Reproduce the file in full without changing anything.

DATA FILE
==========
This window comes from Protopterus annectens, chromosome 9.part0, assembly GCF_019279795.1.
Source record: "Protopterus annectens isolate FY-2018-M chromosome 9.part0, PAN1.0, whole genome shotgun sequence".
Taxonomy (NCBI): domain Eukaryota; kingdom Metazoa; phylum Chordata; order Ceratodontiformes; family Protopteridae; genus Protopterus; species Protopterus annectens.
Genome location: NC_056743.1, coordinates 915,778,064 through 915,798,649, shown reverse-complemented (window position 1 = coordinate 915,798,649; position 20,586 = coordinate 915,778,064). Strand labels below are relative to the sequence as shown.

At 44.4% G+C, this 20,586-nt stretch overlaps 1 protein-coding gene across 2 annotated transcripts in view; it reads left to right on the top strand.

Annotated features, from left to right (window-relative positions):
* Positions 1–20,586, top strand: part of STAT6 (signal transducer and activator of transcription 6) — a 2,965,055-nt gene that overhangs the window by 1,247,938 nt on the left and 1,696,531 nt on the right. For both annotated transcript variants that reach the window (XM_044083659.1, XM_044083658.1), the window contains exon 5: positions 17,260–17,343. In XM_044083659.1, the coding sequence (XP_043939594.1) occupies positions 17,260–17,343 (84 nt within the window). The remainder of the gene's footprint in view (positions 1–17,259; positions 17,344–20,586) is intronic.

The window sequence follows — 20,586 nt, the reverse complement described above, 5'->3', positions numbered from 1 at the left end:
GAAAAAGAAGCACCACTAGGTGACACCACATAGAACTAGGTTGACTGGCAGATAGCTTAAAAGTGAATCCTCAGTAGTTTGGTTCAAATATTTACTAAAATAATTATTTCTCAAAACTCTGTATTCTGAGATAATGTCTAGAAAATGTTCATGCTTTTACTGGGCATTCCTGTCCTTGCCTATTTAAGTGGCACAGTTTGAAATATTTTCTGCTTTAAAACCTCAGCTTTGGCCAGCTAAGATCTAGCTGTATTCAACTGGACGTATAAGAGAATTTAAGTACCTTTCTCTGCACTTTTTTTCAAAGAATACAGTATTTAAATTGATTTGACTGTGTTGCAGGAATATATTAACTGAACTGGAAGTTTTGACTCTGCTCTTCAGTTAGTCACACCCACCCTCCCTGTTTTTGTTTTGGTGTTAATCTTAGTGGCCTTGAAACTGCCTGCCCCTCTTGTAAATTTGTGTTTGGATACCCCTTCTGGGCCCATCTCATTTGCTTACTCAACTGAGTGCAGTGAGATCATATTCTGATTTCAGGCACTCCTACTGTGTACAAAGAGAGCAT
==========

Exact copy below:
This window comes from Protopterus annectens, chromosome 9.part0, assembly GCF_019279795.1.
Source record: "Protopterus annectens isolate FY-2018-M chromosome 9.part0, PAN1.0, whole genome shotgun sequence".
Taxonomy (NCBI): domain Eukaryota; kingdom Metazoa; phylum Chordata; order Ceratodontiformes; family Protopteridae; genus Protopterus; species Protopterus annectens.
Genome location: NC_056743.1, coordinates 915,778,064 through 915,798,649, shown reverse-complemented (window position 1 = coordinate 915,798,649; position 20,586 = coordinate 915,778,064). Strand labels below are relative to the sequence as shown.

At 44.4% G+C, this 20,586-nt stretch overlaps 1 protein-coding gene across 2 annotated transcripts in view; it reads left to right on the top strand.

Annotated features, from left to right (window-relative positions):
* Positions 1–20,586, top strand: part of STAT6 (signal transducer and activator of transcription 6) — a 2,965,055-nt gene that overhangs the window by 1,247,938 nt on the left and 1,696,531 nt on the right. For both annotated transcript variants that reach the window (XM_044083659.1, XM_044083658.1), the window contains exon 5: positions 17,260–17,343. In XM_044083659.1, the coding sequence (XP_043939594.1) occupies positions 17,260–17,343 (84 nt within the window). The remainder of the gene's footprint in view (positions 1–17,259; positions 17,344–20,586) is intronic.

The window sequence follows — 20,586 nt, the reverse complement described above, 5'->3', positions numbered from 1 at the left end:
GAAAAAGAAGCACCACTAGGTGACACCACATAGAACTAGGTTGACTGGCAGATAGCTTAAAAGTGAATCCTCAGTAGTTTGGTTCAAATATTTACTAAAATAATTATTTCTCAAAACTCTGTATTCTGAGATAATGTCTAGAAAATGTTCATGCTTTTACTGGGCATTCCTGTCCTTGCCTATTTAAGTGGCACAGTTTGAAATATTTTCTGCTTTAAAACCTCAGCTTTGGCCAGCTAAGATCTAGCTGTATTCAACTGGACGTATAAGAGAATTTAAGTACCTTTCTCTGCACTTTTTTTCAAAGAATACAGTATTTAAATTGATTTGACTGTGTTGCAGGAATATATTAACTGAACTGGAAGTTTTGACTCTGCTCTTCAGTTAGTCACACCCACCCTCCCTGTTTTTGTTTTGGTGTTAATCTTAGTGGCCTTGAAACTGCCTGCCCCTCTTGTAAATTTGTGTTTGGATACCCCTTCTGGGCCCATCTCATTTGCTTACTCAACTGAGTGCAGTGAGATCATATTCTGATTTCAGGCACTCCTACTGTGTACAAAGAGAGCAT